All notes written by Michael Carter | Notes on Looking

Lita Albuquerque 20/20: Accelerando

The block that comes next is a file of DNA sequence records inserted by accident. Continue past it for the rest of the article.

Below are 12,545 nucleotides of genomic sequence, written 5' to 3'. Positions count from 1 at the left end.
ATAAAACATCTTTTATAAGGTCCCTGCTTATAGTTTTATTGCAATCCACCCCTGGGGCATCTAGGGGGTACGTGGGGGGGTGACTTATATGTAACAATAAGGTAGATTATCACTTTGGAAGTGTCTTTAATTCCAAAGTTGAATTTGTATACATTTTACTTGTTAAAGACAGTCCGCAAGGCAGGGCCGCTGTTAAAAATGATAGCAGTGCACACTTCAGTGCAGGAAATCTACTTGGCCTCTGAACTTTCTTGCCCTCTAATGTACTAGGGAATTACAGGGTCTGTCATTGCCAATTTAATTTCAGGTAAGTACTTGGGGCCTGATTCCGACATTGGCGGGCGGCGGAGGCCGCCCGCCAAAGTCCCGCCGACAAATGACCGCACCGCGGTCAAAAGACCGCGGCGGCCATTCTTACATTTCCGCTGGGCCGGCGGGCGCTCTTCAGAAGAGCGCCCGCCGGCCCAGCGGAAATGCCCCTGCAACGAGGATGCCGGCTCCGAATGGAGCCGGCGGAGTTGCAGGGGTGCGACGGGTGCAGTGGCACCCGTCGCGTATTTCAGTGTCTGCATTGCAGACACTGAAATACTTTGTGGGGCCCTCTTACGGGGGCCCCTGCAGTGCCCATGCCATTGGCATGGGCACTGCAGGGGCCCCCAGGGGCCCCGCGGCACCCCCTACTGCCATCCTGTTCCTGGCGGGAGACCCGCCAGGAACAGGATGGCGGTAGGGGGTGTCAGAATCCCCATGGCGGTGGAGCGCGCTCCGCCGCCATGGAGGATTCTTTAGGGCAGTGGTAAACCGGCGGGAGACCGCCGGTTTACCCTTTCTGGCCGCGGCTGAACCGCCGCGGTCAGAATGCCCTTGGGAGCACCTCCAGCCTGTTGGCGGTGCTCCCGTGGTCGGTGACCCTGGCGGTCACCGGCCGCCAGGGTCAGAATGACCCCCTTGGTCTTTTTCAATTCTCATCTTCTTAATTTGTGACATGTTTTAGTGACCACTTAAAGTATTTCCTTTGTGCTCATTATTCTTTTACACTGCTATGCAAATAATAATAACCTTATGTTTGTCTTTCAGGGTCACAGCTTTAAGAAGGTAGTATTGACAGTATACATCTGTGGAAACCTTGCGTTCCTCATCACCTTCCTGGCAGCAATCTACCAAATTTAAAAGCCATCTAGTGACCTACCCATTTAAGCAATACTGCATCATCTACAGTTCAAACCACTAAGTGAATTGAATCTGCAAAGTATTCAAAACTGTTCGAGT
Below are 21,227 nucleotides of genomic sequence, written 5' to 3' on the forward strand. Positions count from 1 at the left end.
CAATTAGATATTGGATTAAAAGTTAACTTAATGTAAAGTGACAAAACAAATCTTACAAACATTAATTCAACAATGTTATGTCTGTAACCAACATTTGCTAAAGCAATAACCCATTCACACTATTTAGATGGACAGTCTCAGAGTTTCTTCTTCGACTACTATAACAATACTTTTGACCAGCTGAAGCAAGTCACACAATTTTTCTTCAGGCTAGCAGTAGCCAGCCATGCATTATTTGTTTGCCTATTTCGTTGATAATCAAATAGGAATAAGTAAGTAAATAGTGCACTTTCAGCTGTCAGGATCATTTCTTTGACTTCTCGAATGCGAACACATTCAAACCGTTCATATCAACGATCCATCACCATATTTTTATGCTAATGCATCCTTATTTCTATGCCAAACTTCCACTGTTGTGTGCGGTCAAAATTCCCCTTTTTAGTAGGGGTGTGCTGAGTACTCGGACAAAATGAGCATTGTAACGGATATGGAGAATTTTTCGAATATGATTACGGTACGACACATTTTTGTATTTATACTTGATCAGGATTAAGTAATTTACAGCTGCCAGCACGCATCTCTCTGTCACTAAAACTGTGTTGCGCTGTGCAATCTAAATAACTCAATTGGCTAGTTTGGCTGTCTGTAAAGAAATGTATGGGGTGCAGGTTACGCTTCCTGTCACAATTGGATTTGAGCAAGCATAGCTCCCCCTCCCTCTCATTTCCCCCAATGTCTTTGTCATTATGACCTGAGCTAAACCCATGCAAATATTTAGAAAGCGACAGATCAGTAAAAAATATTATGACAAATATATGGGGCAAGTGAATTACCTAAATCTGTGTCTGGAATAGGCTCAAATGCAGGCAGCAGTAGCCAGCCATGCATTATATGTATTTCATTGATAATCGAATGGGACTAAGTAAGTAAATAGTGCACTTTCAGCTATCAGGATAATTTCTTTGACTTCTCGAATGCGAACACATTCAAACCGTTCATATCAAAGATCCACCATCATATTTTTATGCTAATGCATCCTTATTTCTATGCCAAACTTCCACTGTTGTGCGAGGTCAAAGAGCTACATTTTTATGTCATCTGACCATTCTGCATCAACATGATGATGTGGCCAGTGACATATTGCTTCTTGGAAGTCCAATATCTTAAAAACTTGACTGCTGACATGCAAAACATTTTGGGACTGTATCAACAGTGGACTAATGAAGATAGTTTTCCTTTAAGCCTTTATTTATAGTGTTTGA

Lita Albuquerque’s 20/20: Accelerando tells the story of a mythical space traveler who crashes to Paleolithic Earth. Suffering amnesia, she regains her identity and purpose through communion with unspoiled Nature. Each of the USC Fisher Museum’s three galleries is dominated by a monumental projection showing slightly different versions of Albuquerque’s film, in an approximately 30-minute loop. The work is set to a dramatic score of spoken word and rhythmic beats; the spectacle of theater is in full effect. Walking into darkness from the main entrance, you are immediately confronted by the first of the projections. An extended take of the female protagonist anchors this video. Cropped tight to her face—pale skin with uncanny blue eyes and now big as a house—the projection is framed as a portrait on a free-standing wall. Her bleach-blonde hair flows out to either side, spilling on to the gallery wall behind. The result shifts between flatness and form. The left gallery houses an installation: a deep field of salt stretches from the screen forward into the room. The field is dotted with Albuquerque’s signature globes; larger, more complex, glass apparatuses stand individually and a paper scroll of cryptic writing splits the field. The feeling is alchemical. To the right, a single projection fills a floor-to-ceiling wall set diagonal to the space. The only light is the video. Thematically and visually, Accelerando culls liberally from the totems of the New Age: sacred geometry, cosmic consciousness, ancient astronauts, neo-pagan spirituality, and wise, indigenous medicine men. Visually, the work awes with high-def images of lush and fantastic locales, aerial shots of majestic nature, and the untamed fury of...